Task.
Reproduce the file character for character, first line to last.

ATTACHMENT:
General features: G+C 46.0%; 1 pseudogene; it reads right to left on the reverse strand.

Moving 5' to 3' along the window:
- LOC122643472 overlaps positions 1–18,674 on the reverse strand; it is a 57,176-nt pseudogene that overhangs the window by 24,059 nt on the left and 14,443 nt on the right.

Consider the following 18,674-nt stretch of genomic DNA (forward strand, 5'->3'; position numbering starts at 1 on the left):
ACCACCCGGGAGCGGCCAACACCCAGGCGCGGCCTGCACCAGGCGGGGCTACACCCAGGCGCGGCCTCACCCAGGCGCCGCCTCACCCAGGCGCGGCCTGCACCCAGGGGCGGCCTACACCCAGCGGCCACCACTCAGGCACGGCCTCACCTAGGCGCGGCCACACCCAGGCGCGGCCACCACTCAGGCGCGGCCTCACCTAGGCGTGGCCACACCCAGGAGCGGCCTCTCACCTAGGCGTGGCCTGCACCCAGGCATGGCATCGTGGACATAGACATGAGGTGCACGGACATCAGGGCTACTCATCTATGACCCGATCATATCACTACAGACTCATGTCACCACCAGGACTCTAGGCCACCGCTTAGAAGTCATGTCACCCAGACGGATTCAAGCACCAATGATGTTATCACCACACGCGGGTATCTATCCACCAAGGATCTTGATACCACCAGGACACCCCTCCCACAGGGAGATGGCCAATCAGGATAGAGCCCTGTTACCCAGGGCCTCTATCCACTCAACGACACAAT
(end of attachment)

General features: G+C 46.0%; 1 pseudogene; it reads right to left on the reverse strand.

Moving 5' to 3' along the window:
- LOC122643472 overlaps positions 1–18,674 on the reverse strand; it is a 57,176-nt pseudogene that overhangs the window by 24,059 nt on the left and 14,443 nt on the right.

Consider the following 18,674-nt stretch of genomic DNA (forward strand, 5'->3'; position numbering starts at 1 on the left):
ACCACCCGGGAGCGGCCAACACCCAGGCGCGGCCTGCACCAGGCGGGGCTACACCCAGGCGCGGCCTCACCCAGGCGCCGCCTCACCCAGGCGCGGCCTGCACCCAGGGGCGGCCTACACCCAGCGGCCACCACTCAGGCACGGCCTCACCTAGGCGCGGCCACACCCAGGCGCGGCCACCACTCAGGCGCGGCCTCACCTAGGCGTGGCCACACCCAGGAGCGGCCTCTCACCTAGGCGTGGCCTGCACCCAGGCATGGCATCGTGGACATAGACATGAGGTGCACGGACATCAGGGCTACTCATCTATGACCCGATCATATCACTACAGACTCATGTCACCACCAGGACTCTAGGCCACCGCTTAGAAGTCATGTCACCCAGACGGATTCAAGCACCAATGATGTTATCACCACACGCGGGTATCTATCCACCAAGGATCTTGATACCACCAGGACACCCCTCCCACAGGGAGATGGCCAATCAGGATAGAGCCCTGTTACCCAGGGCCTCTATCCACTCAACGACACAAT